6 Plugins for Conditional Widgets
We’ve got some good options for displaying sidebars conditionally: either by coding them or using a plugin. But, I’ve had a few situations with clients where the widgets themselves should be conditional, instead of creating entire sidebars. What are the options?
I’ll walk you through six that I came across, and which one I landed on for this client. Remember that the most important thing for me here was to have it work intuitively for them, not me.
This one’s got a decent UI and seems to work as advertised. I think it’s simple enough to get the hang of quickly.
One part that caught me off guard is that it actually echoes text above a widget being used conditionally when
WP_DEBUG is turned on. I like the idea of what’s happening there, but it’s without any explanation.
When it didn’t go away after logging out, I had to do a code-dive just to figure out what was happening.
This is another with a decent UI, although I find it a bit less intuitive than Conditional Widgets.
That said, it’s also been updated recently, which is a big plus in choosing something like this for a client.
Here’s where we start to trade a bit of the usability for features and flexibility. This gives you plenty of options, but takes you to another screen to complete them. That might be just fine for some clients more familiar with WordPress, but I’d prefer that most are able to complete these options in the widget view.
The conditions can be set in the widget view, but the implementation is a bit confusing. You’ve got checkboxes for templates (single post, single page, etc.), but you need to use actual URLs if you want the condition to be a particular page. Effectively, this means you still have to leave the widget view to get the input you need.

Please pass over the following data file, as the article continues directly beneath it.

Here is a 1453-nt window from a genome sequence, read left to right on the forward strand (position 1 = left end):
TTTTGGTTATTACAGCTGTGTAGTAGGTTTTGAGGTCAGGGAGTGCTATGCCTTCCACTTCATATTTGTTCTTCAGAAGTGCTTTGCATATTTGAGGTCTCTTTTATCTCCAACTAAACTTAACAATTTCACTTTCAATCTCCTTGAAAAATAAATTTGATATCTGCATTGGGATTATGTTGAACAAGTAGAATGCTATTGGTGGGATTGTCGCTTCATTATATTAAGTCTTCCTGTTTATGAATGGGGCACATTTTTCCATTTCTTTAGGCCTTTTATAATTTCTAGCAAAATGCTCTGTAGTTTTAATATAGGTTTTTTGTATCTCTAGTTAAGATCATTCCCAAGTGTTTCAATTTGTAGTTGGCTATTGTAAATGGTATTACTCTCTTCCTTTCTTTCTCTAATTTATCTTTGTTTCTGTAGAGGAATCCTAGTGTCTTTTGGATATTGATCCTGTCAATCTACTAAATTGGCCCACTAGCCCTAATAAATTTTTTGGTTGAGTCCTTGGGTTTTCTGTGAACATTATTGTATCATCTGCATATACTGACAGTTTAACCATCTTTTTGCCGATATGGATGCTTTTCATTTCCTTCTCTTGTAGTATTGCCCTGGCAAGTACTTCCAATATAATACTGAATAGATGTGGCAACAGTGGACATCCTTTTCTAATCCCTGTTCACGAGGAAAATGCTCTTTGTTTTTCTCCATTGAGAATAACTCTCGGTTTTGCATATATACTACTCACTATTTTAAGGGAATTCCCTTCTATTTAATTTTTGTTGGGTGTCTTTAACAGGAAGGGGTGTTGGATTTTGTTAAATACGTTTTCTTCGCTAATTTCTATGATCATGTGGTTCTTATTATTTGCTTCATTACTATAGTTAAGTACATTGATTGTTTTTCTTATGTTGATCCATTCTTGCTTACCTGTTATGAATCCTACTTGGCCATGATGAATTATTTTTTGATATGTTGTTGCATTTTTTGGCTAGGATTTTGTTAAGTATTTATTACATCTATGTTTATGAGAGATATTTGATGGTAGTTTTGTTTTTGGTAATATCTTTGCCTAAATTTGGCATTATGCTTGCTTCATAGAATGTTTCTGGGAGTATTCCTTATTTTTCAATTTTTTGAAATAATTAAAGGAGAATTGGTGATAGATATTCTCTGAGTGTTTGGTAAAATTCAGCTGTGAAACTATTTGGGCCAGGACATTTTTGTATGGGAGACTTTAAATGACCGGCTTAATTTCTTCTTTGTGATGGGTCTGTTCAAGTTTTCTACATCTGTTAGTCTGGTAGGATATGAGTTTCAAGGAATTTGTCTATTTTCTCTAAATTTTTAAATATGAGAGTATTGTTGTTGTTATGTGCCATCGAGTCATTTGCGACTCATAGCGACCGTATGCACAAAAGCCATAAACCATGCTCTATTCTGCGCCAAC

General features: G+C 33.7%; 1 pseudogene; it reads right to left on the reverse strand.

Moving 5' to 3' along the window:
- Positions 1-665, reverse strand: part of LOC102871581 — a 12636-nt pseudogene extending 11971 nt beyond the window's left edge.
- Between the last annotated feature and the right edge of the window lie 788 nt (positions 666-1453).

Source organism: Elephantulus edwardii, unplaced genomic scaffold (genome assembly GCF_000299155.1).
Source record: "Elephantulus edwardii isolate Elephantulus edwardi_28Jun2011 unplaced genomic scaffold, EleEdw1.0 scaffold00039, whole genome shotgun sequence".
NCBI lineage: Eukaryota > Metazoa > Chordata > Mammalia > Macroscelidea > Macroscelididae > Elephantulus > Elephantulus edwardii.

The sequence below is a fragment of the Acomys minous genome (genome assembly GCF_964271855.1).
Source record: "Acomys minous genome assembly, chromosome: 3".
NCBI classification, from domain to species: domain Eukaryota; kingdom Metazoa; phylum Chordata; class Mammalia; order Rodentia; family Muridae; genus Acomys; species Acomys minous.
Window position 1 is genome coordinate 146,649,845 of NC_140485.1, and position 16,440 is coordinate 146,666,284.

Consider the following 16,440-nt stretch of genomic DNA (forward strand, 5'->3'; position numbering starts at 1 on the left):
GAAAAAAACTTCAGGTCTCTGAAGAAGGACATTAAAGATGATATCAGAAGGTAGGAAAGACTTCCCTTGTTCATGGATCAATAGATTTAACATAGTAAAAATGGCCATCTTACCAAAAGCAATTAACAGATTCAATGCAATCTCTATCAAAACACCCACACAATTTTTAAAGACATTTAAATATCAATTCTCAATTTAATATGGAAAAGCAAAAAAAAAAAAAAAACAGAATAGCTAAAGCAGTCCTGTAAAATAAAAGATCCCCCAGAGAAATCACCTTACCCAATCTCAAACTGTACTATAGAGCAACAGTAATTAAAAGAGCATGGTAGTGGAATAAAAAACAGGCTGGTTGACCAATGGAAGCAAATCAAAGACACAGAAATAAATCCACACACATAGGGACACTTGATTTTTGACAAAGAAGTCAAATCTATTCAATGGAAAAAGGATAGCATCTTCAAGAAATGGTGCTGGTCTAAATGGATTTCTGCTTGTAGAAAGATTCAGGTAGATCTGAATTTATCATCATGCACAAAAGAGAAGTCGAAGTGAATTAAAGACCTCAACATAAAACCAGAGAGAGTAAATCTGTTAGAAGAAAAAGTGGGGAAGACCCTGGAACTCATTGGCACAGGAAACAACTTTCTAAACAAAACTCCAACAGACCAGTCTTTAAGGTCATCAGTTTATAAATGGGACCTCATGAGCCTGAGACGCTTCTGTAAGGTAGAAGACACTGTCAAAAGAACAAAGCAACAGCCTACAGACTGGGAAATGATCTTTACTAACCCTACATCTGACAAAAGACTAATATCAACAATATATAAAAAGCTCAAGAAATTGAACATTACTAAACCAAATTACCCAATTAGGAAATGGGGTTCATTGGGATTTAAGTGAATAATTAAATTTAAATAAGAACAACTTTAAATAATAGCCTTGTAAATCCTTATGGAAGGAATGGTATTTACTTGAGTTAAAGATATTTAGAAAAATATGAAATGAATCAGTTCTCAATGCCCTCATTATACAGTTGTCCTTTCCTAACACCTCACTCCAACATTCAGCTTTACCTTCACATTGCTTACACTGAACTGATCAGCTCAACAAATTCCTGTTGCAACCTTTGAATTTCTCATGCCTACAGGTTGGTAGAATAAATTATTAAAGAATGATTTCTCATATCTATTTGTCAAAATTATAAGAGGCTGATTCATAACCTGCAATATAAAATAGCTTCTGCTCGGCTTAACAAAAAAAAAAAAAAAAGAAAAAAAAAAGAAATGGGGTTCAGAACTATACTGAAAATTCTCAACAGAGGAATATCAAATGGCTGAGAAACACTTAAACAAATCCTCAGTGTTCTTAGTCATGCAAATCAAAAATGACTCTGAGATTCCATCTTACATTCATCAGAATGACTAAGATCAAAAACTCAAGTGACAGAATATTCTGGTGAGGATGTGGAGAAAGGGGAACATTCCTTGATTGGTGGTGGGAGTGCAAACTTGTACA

You get tons of options here that are only a click away, but I don’t think for a second this would make sense to a client. Instead of using the ‘pretty’ versions of terms, the logic selection’s options are all in slug_ID format (i.e. about_3).
This seems like more of a ‘I set up your widgets, please don’t touch them’ tool than something a less-familiar user would want.
If you have a death wish, here’s one you can set up for your client to use: a field of PHP conditions that get directly evaluated.
Obviously, this is designed for much, much more familiar users. It is indeed flexible, well-written, and up-to-date.
It’s another good option if you’re going to set things up and leave them as opposed to teaching a client how to use it.
When I had to decide recently, I rolled with Display Widgets. The UI was intuitive enough, and I valued the recency of its updates over Conditional Widgets’ cleaner implementation.
How have you solved this problem in the past, in a way that’s sustainable for you and your clients?